LOCAL BRIEFS: HRC and LULAC hold Cinco de Mayo

The Human Rights Campaign will partner with the local LGBT chapter of LULAC — The Dallas Rainbow Council to celebrate Cinco De Mayo.

The annual Salsa Cocktails event —featuring dancers, food and high-energy music — takes place at Havana, 4006 Cedar Springs Road, at 7 p.m. on Thursday, May 5.

“We have already confirmed Dallas County Sheriff Lupe Valdez as one of our speakers,” said Kimberly Williams, HRC event coordinator. “Our dance group will also offer free salsa dance lessons for our guests.”

HRC and LULAC will talk about recent national and local successes. The public is invited to attend. The event is free, although a $20 donation to HRC at the door will get two free cocktails and hors d’oeuvres.

“Both HRC and LULAC will have information about membership and ways to get active,” said Jesse Garcia, president of LULAC 4871. “We have great projects coming up this summer. We invite community members ready to get involved to come learn about opportunities to further equality.”

—  John Wright

Weekly Best Bets

Friday 04.22

Life is a … oh, you know it
This doesn’t look like your usual Liza version. The Dallas Theater Center stages the Kander and Ebb musical Cabaret, and by the looks of their ad campaign, it’s going to be sizzling. Sure Sally Bowles is the central character, but weren’t you always intrigued by the mysterious master of ceremonies? We’re even more so now.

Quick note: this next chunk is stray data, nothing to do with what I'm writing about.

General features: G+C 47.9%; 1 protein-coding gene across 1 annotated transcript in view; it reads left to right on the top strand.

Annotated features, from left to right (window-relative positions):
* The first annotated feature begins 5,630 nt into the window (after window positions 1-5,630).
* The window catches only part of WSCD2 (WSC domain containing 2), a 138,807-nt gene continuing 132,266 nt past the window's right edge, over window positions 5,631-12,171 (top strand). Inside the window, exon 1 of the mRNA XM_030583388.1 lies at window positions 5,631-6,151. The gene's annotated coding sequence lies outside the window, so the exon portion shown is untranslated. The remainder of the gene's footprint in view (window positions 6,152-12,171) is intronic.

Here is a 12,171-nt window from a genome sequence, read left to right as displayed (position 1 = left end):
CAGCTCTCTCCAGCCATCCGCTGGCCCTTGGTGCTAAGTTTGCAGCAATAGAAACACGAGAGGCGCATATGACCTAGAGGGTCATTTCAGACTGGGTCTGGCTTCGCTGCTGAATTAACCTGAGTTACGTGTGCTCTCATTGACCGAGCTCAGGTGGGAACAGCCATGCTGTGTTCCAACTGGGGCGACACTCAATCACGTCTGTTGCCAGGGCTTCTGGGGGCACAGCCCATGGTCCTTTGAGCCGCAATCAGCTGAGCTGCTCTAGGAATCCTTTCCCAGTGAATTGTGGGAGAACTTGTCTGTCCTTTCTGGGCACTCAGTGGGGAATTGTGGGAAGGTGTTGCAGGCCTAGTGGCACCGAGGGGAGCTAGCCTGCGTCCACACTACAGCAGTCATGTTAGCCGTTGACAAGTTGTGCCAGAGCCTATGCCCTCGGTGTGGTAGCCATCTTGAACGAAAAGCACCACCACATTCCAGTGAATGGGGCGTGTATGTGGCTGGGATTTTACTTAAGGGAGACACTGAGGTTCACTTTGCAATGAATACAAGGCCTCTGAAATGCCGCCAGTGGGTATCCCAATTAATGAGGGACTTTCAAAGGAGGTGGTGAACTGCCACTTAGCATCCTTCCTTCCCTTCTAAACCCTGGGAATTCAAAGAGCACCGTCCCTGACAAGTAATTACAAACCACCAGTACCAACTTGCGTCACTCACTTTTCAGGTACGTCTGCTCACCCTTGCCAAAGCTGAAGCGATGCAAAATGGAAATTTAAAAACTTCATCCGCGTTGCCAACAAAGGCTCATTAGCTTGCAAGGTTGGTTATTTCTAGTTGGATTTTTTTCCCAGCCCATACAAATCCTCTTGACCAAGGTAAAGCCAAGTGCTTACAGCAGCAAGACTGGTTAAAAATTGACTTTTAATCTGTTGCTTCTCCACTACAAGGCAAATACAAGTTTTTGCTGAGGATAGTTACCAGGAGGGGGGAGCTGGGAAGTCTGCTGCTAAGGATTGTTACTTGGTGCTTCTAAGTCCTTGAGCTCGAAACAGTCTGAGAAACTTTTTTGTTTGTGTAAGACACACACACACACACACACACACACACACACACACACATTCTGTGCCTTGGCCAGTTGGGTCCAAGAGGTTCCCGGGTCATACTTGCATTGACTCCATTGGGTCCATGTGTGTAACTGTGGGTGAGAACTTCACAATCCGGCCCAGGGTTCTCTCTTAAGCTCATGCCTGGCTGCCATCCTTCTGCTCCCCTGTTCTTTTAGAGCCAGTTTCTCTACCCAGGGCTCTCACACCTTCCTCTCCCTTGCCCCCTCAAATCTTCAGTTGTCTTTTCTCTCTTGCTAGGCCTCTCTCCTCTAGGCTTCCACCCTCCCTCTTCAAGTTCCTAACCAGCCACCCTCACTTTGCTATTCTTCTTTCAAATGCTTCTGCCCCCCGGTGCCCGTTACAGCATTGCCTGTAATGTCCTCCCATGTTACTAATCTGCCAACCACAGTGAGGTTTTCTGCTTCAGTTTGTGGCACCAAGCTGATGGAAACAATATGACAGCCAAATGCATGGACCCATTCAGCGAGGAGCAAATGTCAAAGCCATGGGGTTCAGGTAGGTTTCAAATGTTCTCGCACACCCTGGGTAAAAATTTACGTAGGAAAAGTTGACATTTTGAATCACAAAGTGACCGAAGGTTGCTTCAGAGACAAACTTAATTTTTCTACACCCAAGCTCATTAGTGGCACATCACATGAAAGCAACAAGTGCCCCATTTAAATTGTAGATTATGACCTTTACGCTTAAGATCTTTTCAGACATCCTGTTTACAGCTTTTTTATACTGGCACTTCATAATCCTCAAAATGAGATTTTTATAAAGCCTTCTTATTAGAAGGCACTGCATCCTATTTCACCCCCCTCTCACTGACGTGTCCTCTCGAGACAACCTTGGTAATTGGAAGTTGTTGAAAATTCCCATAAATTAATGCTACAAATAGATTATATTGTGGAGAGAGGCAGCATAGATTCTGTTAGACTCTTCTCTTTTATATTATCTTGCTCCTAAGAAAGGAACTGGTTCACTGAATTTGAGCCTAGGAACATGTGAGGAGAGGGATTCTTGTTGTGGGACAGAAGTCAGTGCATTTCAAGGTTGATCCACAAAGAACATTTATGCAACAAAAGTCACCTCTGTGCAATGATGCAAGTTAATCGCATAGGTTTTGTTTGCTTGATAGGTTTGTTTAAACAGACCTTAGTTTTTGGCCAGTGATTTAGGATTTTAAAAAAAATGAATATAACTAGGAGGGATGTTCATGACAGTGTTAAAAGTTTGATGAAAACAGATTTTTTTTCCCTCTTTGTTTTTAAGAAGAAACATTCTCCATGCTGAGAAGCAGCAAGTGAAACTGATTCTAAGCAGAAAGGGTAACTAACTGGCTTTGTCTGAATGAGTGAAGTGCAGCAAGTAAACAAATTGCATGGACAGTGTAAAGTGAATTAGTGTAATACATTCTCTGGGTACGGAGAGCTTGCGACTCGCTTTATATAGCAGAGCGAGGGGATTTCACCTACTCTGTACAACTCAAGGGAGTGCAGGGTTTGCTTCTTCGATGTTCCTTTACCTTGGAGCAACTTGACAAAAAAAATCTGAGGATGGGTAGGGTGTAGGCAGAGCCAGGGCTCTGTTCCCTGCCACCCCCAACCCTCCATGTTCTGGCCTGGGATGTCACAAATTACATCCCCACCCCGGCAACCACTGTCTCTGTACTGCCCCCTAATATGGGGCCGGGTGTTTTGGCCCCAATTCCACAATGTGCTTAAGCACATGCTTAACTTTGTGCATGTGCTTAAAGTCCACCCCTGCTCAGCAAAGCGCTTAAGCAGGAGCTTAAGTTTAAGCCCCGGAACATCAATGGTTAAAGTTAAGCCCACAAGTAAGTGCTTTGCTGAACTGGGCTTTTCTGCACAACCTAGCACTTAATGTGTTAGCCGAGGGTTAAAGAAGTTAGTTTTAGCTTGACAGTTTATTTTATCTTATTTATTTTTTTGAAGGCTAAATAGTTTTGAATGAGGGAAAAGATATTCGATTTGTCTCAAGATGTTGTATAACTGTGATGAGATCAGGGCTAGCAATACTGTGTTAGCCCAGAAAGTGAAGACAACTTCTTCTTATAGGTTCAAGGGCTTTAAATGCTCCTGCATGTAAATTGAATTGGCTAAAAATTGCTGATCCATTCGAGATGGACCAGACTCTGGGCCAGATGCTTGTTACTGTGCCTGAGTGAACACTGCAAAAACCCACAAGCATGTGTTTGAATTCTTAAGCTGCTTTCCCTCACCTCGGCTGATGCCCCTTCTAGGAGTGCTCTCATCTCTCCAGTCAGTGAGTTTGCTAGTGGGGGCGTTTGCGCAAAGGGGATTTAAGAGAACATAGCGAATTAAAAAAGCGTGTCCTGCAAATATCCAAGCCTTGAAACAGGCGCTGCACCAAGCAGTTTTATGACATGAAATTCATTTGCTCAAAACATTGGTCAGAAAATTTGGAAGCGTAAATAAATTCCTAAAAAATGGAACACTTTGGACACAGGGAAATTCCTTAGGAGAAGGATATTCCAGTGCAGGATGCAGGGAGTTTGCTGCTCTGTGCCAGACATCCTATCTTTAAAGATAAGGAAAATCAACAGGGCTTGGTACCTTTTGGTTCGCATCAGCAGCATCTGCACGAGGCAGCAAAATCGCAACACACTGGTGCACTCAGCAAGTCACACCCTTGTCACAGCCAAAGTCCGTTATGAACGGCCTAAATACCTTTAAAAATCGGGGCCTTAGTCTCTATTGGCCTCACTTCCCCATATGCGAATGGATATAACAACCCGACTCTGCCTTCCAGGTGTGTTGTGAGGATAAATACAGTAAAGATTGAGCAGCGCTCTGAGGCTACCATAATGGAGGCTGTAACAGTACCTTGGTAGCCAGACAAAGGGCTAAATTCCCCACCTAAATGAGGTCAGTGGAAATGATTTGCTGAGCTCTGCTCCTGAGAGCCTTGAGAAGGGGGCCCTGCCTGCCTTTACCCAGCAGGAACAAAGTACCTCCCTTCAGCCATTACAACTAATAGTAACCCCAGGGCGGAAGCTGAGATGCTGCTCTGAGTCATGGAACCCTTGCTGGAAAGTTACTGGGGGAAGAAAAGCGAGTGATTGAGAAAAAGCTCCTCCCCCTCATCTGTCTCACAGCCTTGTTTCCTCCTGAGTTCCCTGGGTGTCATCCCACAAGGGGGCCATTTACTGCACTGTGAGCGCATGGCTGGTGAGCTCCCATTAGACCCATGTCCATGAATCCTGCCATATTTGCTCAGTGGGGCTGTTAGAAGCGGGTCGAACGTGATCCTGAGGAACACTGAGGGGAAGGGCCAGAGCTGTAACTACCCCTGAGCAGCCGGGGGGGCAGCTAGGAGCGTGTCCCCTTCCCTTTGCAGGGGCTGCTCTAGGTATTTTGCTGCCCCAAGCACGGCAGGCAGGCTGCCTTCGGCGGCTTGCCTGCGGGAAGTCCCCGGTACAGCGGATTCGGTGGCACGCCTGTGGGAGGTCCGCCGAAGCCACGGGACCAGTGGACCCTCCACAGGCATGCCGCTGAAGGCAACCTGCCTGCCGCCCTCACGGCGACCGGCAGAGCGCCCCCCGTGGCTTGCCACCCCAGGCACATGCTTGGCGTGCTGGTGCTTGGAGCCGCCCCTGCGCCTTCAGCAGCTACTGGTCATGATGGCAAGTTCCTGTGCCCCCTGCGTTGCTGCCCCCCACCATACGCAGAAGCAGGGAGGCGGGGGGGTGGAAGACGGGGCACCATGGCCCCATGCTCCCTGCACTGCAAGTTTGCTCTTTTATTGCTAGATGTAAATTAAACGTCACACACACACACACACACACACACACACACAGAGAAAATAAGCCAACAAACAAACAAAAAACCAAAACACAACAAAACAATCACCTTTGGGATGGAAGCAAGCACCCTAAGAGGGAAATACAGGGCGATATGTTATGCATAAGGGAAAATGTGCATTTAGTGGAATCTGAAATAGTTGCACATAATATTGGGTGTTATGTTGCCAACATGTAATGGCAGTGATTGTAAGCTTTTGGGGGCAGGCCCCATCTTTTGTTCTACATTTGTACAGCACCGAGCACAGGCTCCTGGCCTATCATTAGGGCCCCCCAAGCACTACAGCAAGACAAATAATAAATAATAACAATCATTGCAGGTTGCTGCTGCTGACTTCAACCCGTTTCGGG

DEETS: Wyly Theatre, 2400 Flora St. Through May 22. $10–$80. DallasTheaterCenter.org.

 

Friday 04.22

La vida out and proud
Not only did Ricky Martin come out in one of the most eloquent ways ever, he took to using his celebrity in advocating for LGBT rights. That only made him sexier than he already is. As if he needed to add to his hotness, he’s been baring a whole lot more skin lately — and we likey.

DEETS: Verizon Theatre, 1001 Performance Place., Grand Prairie  8 p.m. $40–$126.
Ticketmaster.com.

 

Saturday 04.23

Street art a different way
Before celebrating Easter in the Park, check-in to the Cedar Springs Art Festival. Local art, food booths and snowcones make this a must. Plus, it’s probably the only art fest with dance music.